Last year when the Schmoke administration merged the center-city's promotion unit into Baltimore's overall economic development organization, some critics wondered if that meant a faltering city commitment to downtown and its many problems. A clear answer has finally been given: The strong commitment is still there but the burden of financing downtown services and improvements is shifting to the private sector.
This is the essence of a proposal to levy a 5 percent surcharge on commercial real estate taxes on 1,000 private properties in a 90-block area from the Inner Harbor to Centre Street. The extra revenue collected would be used to supplement existing municipal sanitation and security services in the area as well as to promote it with shoppers.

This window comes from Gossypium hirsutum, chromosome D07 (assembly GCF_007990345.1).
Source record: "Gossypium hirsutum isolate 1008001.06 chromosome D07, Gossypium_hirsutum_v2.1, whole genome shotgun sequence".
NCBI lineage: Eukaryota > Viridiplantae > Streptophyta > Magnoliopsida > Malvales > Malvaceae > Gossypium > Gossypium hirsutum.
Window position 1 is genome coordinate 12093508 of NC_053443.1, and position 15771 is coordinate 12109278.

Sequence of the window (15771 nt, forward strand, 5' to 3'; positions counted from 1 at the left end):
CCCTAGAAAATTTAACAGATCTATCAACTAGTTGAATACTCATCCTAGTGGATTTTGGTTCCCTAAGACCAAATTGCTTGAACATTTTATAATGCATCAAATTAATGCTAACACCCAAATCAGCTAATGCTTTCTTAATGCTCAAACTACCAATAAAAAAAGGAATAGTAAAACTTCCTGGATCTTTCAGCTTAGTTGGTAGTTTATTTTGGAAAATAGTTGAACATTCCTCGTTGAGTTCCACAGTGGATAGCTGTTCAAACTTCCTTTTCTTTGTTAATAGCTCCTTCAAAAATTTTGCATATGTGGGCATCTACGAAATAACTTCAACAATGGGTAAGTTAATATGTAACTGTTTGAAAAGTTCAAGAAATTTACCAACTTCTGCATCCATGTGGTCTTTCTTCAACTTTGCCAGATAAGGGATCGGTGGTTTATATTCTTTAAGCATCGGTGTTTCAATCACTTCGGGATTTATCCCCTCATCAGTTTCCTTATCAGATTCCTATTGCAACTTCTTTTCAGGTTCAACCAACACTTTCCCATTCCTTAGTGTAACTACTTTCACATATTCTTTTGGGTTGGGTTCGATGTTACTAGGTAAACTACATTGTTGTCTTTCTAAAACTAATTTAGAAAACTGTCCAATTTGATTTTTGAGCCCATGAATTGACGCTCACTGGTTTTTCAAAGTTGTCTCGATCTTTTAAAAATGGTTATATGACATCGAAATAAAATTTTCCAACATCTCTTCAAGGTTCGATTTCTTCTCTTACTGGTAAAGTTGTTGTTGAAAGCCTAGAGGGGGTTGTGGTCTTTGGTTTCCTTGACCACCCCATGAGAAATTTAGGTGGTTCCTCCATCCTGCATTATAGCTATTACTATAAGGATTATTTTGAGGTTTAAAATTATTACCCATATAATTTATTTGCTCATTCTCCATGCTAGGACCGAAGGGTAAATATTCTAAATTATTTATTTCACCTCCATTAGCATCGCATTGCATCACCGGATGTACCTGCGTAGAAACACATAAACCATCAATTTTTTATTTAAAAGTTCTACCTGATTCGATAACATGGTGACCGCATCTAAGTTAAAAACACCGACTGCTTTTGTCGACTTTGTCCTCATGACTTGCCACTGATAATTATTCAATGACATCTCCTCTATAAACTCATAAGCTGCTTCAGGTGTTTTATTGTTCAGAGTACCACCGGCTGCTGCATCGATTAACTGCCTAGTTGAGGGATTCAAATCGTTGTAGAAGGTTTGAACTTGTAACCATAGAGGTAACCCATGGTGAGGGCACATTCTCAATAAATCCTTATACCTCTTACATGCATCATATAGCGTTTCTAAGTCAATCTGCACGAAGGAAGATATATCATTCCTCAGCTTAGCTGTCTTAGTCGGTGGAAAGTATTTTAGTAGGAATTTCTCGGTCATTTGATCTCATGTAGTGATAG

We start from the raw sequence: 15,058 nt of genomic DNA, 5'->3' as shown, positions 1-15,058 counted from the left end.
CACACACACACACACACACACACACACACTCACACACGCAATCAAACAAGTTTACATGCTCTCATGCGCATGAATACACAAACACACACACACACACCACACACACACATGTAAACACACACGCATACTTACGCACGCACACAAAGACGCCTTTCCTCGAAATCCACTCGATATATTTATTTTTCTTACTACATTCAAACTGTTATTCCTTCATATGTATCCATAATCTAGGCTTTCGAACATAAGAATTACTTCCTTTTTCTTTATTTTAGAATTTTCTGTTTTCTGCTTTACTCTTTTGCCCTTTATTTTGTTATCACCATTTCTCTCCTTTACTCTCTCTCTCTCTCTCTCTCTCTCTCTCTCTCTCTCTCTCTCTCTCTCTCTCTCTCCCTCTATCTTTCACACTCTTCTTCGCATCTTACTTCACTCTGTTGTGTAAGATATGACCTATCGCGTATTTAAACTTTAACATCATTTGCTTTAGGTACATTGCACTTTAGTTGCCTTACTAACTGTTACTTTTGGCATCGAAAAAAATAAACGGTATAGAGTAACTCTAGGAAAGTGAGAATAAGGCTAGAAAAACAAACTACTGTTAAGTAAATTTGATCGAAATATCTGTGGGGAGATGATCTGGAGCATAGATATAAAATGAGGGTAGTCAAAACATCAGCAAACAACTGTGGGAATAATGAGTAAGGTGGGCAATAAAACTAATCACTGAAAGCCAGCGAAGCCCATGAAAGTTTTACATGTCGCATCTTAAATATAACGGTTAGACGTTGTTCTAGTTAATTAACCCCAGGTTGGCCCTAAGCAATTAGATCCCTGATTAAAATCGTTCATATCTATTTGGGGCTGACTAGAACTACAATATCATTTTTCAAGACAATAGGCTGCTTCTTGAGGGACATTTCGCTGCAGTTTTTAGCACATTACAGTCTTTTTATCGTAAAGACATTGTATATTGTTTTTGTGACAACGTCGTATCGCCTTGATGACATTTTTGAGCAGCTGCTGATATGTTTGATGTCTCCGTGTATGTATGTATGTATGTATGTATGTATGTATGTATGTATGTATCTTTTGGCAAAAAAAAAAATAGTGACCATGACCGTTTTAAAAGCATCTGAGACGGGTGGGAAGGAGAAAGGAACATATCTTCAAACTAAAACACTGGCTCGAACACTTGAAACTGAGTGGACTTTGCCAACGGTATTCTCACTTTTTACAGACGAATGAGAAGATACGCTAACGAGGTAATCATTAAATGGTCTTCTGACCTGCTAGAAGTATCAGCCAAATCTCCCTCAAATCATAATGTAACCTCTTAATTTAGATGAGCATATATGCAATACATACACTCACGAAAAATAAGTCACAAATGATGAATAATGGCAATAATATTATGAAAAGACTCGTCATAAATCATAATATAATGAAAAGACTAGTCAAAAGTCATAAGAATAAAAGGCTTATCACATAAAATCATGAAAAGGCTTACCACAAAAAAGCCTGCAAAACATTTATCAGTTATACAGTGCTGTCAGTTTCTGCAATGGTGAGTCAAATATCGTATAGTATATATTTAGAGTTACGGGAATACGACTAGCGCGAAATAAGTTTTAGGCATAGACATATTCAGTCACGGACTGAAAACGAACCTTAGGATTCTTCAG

Confronted with fiscal problems, cities throughout the nation have taken this kind of commercial surcharge approach to solving downtown management and image problems. Philadelphia adopted a tax surcharge for its downtown last year and produced instant and dramatic results. With a private corps of sweepers helping to keep streets clean and "public safety ambassadors" aiding uniformed police, shoppers felt more confident in doing business downtown. As a result, cash registers have been ringing happily despite bad economic times.